June 16, 2016

Mechanical Turk

The OG Mechanical Turk. Credit: Karl Gottlieb von Windisch / Wikimedia Public Domain

Here on Innovation Hub, we reference "studies" probably every week. But have you ever wondered where those studies come from?

Amazon's Mechanical Turk is a service that finds people to do jobs that machines can’t. These so-called Human Intelligence Tasks (HITs) can range from identifying objects in pictures to cleaning up data sets.

And one of Mechanical Turk’s biggest uses? Enlisting people to participate in research surveys, or those “studies” we’re always mentioning.

As a PhD candidate at Harvard University, Vanessa Williamson used Amazon’s service countless times. But it wasn’t until last year that she asked herself: who are “Turkers”? and how are they being treated?

Apparently, not well.

“A substantial proportion of people who work on Mechanical Turk rely on that job to get by,” Williamson explains. “And they’re not making very much.”

Average pay is about $2.00/hour, because Turkers are paid per task, instead of a fixed hourly wage.

“On the one hand, a fair amount of people do Mechanical Turk as a hobby,” Williamson says. “But for people who have very few employment options, such as elderly people or disabled people who can’t get out of their apartment, there are actually very few options for them.”

So Williamson - interested in learning exactly how dependant people were on Mechanical Turk - decided to survey the surveyed. Her results were upsetting: one in five Turkers earns less than $20,000 a year, and more than one in ten say they use income from the surveys to make ends meet.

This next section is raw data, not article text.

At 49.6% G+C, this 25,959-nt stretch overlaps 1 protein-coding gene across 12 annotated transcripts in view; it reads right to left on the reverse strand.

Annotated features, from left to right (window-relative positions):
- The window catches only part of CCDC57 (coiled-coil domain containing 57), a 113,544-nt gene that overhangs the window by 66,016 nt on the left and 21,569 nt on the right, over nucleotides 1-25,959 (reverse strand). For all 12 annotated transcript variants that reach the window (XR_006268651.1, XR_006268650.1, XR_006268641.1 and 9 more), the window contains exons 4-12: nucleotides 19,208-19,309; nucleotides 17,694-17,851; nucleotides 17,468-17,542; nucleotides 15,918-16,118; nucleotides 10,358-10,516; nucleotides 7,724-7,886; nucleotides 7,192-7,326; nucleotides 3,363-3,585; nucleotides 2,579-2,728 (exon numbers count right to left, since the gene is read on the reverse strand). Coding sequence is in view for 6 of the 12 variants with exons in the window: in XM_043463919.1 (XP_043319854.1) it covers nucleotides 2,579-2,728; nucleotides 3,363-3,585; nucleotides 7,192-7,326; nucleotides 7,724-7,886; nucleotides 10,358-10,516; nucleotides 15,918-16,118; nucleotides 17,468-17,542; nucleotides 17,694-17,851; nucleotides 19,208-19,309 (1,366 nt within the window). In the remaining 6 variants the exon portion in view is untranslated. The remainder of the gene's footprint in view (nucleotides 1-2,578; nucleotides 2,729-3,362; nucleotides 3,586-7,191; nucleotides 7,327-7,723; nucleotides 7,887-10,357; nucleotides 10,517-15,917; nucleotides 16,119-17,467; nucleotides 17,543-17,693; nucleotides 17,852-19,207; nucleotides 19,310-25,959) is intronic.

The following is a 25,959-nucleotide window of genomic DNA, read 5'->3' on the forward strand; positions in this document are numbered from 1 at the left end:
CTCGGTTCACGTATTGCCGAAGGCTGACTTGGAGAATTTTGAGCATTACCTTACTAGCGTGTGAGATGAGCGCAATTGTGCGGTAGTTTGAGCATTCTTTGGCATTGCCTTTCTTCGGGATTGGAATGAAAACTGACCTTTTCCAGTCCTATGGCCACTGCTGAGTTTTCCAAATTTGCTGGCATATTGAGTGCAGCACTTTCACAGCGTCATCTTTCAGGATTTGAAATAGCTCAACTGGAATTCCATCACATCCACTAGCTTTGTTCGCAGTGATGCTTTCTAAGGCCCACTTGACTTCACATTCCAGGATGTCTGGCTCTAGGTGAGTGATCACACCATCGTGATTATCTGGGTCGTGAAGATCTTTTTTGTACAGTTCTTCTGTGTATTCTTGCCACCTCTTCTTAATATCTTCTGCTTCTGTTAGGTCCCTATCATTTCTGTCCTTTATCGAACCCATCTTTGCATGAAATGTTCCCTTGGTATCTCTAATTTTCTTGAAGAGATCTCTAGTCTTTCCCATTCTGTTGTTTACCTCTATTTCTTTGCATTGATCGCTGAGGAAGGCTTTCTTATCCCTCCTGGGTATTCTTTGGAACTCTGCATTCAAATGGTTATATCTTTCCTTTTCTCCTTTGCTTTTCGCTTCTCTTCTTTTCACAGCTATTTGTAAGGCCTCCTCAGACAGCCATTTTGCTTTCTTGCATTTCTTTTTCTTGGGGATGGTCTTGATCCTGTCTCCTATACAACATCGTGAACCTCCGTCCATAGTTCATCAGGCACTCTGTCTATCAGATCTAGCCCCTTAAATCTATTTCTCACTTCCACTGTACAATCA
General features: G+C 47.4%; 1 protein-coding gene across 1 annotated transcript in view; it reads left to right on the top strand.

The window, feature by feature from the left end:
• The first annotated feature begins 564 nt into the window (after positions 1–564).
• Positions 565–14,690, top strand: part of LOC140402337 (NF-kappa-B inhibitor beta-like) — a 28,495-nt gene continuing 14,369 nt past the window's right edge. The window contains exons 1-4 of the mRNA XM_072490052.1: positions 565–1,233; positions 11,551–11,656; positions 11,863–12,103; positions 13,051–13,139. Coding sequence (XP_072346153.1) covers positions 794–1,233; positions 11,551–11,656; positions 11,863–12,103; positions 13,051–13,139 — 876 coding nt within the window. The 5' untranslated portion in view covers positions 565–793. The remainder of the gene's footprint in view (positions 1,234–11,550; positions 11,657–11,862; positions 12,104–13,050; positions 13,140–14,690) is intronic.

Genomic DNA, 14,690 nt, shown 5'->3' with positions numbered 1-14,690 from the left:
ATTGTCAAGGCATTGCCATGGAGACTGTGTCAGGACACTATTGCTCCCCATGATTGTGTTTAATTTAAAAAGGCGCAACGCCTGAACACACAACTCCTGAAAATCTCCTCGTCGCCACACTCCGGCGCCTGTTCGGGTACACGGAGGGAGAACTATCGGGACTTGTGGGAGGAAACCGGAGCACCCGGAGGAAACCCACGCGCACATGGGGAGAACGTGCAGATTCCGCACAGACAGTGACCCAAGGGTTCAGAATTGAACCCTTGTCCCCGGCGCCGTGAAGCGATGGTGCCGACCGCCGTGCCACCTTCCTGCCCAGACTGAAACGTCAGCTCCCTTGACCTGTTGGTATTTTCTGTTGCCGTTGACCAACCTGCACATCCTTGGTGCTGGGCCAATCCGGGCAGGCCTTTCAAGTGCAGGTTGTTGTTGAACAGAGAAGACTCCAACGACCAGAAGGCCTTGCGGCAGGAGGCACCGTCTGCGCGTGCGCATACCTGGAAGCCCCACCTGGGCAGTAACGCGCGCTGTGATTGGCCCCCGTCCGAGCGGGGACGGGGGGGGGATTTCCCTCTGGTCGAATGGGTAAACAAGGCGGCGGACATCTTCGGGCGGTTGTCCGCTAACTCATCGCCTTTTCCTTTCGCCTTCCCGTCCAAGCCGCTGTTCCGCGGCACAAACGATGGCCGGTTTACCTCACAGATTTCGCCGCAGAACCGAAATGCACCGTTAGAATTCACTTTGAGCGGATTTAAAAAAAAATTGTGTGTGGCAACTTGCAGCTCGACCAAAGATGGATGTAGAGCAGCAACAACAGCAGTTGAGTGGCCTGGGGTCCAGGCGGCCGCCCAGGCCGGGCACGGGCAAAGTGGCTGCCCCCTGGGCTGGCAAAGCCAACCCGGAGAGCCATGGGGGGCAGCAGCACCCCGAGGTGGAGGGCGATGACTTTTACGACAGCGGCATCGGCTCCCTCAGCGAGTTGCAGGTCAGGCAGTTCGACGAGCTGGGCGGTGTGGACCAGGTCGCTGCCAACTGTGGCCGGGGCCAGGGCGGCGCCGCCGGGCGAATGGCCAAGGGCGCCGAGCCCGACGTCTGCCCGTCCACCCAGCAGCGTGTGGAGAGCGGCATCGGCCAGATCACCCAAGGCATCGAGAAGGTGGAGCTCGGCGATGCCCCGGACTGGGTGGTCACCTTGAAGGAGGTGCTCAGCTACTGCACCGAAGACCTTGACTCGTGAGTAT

Williamson was appalled by her discovery. When she realized the kind of labor she relied on for her research, she went back and repaid her survey participants, retroactively increasing their wages. “[Researchers] have to take account of what we’re doing as a discipline,” she says.

But more and more academics are using Mechanical Turk. Ten years ago, only a couple hundred papers took advantage of the service. Now, searching “Mechanical Turk” on Google Scholar returns over 5,000 academic papers.

Turkers have started to organize online, but Williamson thinks that’s not enough: they need institutional help, too.

“The government has traditionally put in rules to protect workers,” Williamson says. “That’s why we have a weekend and why we don’t have child labor. But the economy changes and those rules have to be updated.”

Looks like the feds need to up their tech game. (Again.)

Kara Miller, WGBH, creativity, Mechanical Turk, Vanessa Williamson, pri

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